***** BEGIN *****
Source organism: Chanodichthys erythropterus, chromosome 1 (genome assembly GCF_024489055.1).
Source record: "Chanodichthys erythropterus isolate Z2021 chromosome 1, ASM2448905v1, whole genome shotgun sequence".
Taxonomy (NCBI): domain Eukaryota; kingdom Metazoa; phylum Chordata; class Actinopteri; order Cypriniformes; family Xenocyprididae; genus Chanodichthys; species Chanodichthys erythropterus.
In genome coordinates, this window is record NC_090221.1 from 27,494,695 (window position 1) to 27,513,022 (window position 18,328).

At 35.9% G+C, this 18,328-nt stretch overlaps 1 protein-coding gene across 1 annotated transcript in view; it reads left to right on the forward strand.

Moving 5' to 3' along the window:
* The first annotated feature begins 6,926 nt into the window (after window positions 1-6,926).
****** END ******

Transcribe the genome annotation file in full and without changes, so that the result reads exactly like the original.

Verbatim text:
Source organism: Chanodichthys erythropterus, chromosome 1 (genome assembly GCF_024489055.1).
Source record: "Chanodichthys erythropterus isolate Z2021 chromosome 1, ASM2448905v1, whole genome shotgun sequence".
Taxonomy (NCBI): domain Eukaryota; kingdom Metazoa; phylum Chordata; class Actinopteri; order Cypriniformes; family Xenocyprididae; genus Chanodichthys; species Chanodichthys erythropterus.
In genome coordinates, this window is record NC_090221.1 from 27,494,695 (window position 1) to 27,513,022 (window position 18,328).

At 35.9% G+C, this 18,328-nt stretch overlaps 1 protein-coding gene across 1 annotated transcript in view; it reads left to right on the forward strand.

Moving 5' to 3' along the window:
* The first annotated feature begins 6,926 nt into the window (after window positions 1-6,926).